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The Climatron is perhaps the most iconic and famed building at the Missouri Botanical Garden, noted as the first geodesic dome to be used as a greenhouse when constructed in 1960. To mark the monument`s 50th anniversary in 2010, the Garden has released a new full-colour souvenir book, Missouri Botanical Garden Climatron: A Celebration of 50 Years. The 108 page paperback contains over a dozen three-dimensional images by noted "3 D" photographer David E. Klutho, along with rarely-before-seen archival images and contemporary photography.
The Climatron was named one of the 100 most significant architectural achievements in U.S. history by the U.S. Bicentennial Commission of Architects. The free-standing structure, designed by St. Louis architects Murphy and Mackey, incorporates the principles of R. Buckminster Fuller, who patented the geodesic dome design. The Climatron rises 70 feet in the center with no interior support, allowing generous light and space for the 24,000 square feet (more than half an acre) of tropical rain forest plants within, an increasing number of which are endangered in the wild.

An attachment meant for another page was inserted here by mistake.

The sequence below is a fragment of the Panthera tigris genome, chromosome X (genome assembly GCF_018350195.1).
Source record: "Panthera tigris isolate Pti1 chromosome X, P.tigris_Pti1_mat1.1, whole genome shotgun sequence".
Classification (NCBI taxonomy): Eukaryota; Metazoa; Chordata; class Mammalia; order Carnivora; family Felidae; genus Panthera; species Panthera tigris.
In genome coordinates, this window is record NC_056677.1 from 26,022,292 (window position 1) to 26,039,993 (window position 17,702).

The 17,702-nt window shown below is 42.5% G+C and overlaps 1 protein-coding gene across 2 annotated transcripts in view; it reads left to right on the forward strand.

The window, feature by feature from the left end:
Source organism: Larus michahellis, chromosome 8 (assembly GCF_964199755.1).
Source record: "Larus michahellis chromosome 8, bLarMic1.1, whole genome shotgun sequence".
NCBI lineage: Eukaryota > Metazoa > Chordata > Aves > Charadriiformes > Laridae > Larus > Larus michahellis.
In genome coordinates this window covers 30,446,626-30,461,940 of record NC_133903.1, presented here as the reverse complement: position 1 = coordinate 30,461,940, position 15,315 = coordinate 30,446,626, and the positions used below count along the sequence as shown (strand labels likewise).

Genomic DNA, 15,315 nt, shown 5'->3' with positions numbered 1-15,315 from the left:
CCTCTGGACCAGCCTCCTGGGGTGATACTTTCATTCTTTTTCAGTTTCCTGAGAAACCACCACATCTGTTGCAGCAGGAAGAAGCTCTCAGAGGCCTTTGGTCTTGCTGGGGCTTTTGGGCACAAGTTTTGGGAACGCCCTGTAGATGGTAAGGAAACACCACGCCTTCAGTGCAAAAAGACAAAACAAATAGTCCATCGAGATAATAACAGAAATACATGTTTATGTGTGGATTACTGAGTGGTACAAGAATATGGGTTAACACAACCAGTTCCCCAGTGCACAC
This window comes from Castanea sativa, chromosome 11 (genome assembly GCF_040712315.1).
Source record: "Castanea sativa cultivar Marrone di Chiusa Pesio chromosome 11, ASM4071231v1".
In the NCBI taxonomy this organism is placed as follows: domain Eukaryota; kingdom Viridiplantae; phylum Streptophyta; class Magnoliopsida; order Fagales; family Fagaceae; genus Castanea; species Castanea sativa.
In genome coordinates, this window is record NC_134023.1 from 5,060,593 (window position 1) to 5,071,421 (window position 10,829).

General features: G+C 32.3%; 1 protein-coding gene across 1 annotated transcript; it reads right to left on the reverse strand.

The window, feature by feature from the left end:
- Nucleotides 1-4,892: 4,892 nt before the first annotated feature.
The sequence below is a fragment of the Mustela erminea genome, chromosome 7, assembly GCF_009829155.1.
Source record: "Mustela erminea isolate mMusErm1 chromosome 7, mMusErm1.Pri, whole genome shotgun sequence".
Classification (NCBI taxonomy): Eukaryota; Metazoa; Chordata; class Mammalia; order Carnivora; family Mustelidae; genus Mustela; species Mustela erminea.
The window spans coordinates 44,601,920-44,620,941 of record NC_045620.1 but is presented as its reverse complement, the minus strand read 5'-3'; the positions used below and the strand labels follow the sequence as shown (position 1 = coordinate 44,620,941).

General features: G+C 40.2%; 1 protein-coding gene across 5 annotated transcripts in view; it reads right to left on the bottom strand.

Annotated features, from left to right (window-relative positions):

The experience of setting foot in the conservatory is one of "immersion, sensory abandon, submission to an almost primeval overload of plants, smells, and humidity - a fantasy of what nature might have once been, a sensual engulfment." said Robert Riley, Harvard Design Magazine, upon visiting the Climatron. More than 2,800 plants grow inside the conservatory, where temperatures range from 64-degrees Fahrenheit at night to a high of 85-degrees during the day. The term "Climatron," from the Greek words for "climate" and "machine," was coined to emphasize the climate-control technology of the greenhouse dome.